I’ve been doing a lot of running! I always struggled with endurance so I’ve tried to do some 5Ks. We’re very fortunate to have a lot of equipment so I was able to keep to a normal gym routine which was great. We’ve been doing great sessions with Ulster and Old Belvedere around bodyweight work and little HIIT sessions. Instagram has been great with all these workouts!
What about any healthy eating advice? What’s the best meal you’ve made at home?
Everything in moderation. I did a lot of baking during lockdown, so have been eating a lot of bread, cake and scones which was perfect – just what I needed! It’s important to eat healthy, normal dinners and not get bogged down in what you’re eating. Just a little bit of everything and making sure you’re feeling well with what you’re eating is the main thing.
What do you do to relax?
I’ve been doing a lot of sea swimming and taking the dog for walks and some fresh air. The most relaxing place for me is by the seaside. We’ve been going to Helen’s Bay and other places for a swim and to let the dog off for a run.
Have you got any streaming or book recommendations?
We watched ‘The Fall’ which was very interesting! I wasn’t a big fan of the last season but the first two were brilliant. We’re watching ‘New Girl’ and ‘Modern Family’ which are slow-burners that I have on in the background. David Attenborough’s new documentary is fantastic, a real eye-opener. It’s made me really conscious about using plastics and the difference you can make.
I’m reading ‘American Dirt’ which is really popular at the minute. I’m also re-reading ‘This is Going to Hurt’ about the junior doctor because it’s a good laugh and quite relevant to working in the hospital at the minute.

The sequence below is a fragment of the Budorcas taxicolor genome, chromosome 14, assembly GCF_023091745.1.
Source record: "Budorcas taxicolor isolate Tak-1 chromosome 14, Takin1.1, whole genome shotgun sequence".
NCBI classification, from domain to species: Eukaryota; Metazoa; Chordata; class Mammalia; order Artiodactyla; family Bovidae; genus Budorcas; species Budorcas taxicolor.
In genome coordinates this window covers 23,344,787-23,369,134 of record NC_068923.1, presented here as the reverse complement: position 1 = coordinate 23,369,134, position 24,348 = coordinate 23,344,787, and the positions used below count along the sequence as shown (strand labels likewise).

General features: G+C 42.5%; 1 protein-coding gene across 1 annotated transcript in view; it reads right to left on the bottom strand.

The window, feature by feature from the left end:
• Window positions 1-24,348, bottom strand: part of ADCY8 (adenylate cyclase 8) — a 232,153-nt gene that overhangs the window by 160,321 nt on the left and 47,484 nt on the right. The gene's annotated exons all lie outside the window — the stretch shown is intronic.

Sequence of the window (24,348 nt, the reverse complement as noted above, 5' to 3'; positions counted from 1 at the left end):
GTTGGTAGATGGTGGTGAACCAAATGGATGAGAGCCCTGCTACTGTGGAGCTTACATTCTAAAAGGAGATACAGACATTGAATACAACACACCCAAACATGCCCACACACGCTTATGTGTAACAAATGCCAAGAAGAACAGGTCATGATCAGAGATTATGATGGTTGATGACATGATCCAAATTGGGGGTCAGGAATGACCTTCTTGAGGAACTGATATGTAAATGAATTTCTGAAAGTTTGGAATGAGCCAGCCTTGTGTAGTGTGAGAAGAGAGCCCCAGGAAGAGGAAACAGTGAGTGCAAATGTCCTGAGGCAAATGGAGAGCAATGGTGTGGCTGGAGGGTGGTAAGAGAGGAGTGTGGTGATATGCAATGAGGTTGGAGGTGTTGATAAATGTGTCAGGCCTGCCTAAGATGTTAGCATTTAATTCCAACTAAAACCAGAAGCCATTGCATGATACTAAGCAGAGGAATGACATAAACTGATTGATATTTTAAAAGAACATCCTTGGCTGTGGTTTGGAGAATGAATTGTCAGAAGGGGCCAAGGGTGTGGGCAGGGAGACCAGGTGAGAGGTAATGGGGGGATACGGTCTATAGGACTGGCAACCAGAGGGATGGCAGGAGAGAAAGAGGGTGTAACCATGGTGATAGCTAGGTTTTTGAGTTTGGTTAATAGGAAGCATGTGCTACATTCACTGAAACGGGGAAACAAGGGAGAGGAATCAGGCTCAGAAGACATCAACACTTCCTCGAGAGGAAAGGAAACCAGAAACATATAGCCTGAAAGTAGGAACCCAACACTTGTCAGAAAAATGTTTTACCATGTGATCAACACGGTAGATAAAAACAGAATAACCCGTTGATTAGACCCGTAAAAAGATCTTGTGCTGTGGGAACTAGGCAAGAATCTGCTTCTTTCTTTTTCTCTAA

What has been the best advice you’ve received?
Be patient and persistent. If you’re persistent in everything you do, eventually it will come good. We all have bad days when training is terrible and things aren’t going well or you have a bad game, but if you stick at it and keep working hard, it will pay off. One girl told me that every setback is the best stage for a comeback. That’s where the persistence kicks in. If you have any setbacks like injuries, they are just stages for you to keep going and show how good you are when you come back.
What have been your proudest moments in rugby?
My first ever 15s game for Trinity which was in Division 3 of the Leinster league, it was the first time in two years that I had run out on a pitch. I didn’t start the game and came on as a replacement but I was delighted to be in a pair of boots and a jersey again. I scored a try and was delighted; it was fantastic. My first cap for Ulster was incredible. I was so proud putting on that jersey. I’m not an Ulster native but it’s my adopted province and I’m so proud to wear that jersey. That was a great moment. We didn’t have any luck that day but there was such a sense of achievement by wearing that jersey.
Do you have a pre-match song you always listen to?
It’s a golden oldie – I love listening to ‘Turbulence’ by Steve Aoki. It’s a good banger, very old and niche but it’s my go-to!
What are your rugby aspirations?